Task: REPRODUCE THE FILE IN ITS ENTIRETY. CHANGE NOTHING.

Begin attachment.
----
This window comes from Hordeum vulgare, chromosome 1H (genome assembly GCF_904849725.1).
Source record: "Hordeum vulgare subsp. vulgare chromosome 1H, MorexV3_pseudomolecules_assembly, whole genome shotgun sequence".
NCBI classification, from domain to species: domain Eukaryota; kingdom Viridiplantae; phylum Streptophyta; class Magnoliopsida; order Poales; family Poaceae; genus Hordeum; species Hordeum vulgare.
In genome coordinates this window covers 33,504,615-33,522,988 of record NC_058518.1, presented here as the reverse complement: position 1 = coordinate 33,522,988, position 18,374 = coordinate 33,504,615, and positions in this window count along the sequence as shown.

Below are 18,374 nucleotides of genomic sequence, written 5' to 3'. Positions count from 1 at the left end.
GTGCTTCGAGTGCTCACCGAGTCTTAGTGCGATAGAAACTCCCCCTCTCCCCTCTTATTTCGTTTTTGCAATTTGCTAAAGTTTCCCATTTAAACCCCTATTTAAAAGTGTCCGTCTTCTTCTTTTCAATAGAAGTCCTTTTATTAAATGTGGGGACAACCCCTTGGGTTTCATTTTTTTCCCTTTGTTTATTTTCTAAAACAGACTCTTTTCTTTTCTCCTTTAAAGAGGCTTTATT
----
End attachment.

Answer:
This window comes from Hordeum vulgare, chromosome 1H (genome assembly GCF_904849725.1).
Source record: "Hordeum vulgare subsp. vulgare chromosome 1H, MorexV3_pseudomolecules_assembly, whole genome shotgun sequence".
NCBI classification, from domain to species: domain Eukaryota; kingdom Viridiplantae; phylum Streptophyta; class Magnoliopsida; order Poales; family Poaceae; genus Hordeum; species Hordeum vulgare.
In genome coordinates this window covers 33,504,615-33,522,988 of record NC_058518.1, presented here as the reverse complement: position 1 = coordinate 33,522,988, position 18,374 = coordinate 33,504,615, and positions in this window count along the sequence as shown.

Below are 18,374 nucleotides of genomic sequence, written 5' to 3'. Positions count from 1 at the left end.
GTGCTTCGAGTGCTCACCGAGTCTTAGTGCGATAGAAACTCCCCCTCTCCCCTCTTATTTCGTTTTTGCAATTTGCTAAAGTTTCCCATTTAAACCCCTATTTAAAAGTGTCCGTCTTCTTCTTTTCAATAGAAGTCCTTTTATTAAATGTGGGGACAACCCCTTGGGTTTCATTTTTTTCCCTTTGTTTATTTTCTAAAACAGACTCTTTTCTTTTCTCCTTTAAAGAGGCTTTATT